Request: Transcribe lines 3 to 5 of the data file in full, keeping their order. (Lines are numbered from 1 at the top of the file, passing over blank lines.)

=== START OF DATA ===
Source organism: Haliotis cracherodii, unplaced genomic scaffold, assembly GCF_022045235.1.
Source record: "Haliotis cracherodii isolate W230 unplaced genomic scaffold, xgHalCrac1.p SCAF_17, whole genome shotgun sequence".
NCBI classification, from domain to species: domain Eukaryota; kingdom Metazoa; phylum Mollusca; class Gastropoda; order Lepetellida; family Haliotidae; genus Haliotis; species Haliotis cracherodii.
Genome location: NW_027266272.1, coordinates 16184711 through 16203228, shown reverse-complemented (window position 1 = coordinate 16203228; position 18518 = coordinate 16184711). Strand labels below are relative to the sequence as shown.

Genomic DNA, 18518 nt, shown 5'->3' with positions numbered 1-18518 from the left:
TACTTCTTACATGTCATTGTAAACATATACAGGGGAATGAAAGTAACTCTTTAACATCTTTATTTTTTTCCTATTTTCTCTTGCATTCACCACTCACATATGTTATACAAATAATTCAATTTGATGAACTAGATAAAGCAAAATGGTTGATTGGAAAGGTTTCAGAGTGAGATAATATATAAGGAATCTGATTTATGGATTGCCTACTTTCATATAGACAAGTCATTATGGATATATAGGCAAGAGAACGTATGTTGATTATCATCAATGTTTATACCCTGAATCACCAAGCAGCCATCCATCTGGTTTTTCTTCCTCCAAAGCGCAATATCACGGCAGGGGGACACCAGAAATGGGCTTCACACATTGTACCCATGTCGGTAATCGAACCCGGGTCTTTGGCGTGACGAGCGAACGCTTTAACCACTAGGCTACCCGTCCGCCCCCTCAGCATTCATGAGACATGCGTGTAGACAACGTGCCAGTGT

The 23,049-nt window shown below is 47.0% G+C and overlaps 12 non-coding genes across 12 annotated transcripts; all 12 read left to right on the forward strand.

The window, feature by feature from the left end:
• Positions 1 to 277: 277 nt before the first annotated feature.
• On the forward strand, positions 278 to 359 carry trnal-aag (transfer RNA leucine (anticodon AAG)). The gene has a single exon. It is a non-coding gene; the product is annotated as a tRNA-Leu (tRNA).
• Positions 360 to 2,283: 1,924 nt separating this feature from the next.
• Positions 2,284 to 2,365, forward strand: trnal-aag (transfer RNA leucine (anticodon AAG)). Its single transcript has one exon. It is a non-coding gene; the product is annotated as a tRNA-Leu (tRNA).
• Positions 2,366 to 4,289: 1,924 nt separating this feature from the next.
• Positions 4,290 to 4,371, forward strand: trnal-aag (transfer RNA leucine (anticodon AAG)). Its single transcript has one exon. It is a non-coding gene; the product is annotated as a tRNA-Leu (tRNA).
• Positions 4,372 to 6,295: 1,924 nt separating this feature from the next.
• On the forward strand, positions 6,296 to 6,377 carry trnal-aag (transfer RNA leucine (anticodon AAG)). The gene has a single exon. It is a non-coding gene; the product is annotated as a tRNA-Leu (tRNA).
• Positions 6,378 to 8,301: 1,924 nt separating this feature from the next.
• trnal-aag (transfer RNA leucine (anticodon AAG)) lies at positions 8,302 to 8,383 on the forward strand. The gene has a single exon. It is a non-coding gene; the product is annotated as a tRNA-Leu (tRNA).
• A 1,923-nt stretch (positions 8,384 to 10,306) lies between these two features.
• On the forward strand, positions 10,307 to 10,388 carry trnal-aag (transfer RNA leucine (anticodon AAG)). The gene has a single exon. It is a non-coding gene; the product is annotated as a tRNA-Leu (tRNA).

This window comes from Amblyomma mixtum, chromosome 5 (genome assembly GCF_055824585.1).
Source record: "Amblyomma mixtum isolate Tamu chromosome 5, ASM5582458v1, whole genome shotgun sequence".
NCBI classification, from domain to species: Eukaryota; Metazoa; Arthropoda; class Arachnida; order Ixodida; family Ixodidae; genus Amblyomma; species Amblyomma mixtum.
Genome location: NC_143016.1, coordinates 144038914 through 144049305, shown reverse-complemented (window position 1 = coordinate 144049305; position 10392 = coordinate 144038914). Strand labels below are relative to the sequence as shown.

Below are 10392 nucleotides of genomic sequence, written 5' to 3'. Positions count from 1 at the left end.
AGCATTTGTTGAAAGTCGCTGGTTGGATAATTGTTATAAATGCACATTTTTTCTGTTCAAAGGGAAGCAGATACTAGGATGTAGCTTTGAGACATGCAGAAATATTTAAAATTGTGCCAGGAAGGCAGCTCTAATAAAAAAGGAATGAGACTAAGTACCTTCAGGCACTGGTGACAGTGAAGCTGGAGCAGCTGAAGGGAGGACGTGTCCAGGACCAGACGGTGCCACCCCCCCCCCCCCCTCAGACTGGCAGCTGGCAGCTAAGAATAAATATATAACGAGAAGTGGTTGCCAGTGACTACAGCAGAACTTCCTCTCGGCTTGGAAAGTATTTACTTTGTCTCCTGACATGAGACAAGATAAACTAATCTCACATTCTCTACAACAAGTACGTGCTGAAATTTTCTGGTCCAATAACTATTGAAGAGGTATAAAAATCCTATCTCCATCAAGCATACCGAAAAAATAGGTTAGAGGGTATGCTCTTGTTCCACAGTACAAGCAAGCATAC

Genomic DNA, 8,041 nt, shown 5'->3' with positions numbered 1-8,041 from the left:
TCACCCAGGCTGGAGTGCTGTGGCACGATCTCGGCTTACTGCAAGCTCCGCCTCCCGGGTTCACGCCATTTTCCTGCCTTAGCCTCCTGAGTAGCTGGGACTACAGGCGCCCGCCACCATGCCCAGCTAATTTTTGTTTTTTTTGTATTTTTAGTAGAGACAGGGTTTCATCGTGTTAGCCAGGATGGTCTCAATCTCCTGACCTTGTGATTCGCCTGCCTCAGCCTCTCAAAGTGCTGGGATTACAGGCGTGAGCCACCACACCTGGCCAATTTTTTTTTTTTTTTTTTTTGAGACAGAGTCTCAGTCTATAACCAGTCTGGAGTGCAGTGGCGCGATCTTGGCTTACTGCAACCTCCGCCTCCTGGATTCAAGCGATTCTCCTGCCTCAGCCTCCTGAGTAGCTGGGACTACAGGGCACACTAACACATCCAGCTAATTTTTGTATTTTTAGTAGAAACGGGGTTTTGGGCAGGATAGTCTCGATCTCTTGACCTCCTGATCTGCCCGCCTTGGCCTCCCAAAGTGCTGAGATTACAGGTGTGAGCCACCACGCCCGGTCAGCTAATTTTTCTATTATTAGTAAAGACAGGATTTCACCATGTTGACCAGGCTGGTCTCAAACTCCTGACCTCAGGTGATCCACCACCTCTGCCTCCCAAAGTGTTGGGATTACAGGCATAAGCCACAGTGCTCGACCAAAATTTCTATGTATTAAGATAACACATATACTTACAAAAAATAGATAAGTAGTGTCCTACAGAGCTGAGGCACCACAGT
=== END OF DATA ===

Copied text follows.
NCBI classification, from domain to species: domain Eukaryota; kingdom Metazoa; phylum Mollusca; class Gastropoda; order Lepetellida; family Haliotidae; genus Haliotis; species Haliotis cracherodii.
Genome location: NW_027266272.1, coordinates 16184711 through 16203228, shown reverse-complemented (window position 1 = coordinate 16203228; position 18518 = coordinate 16184711). Strand labels below are relative to the sequence as shown.

Genomic DNA, 18518 nt, shown 5'->3' with positions numbered 1-18518 from the left: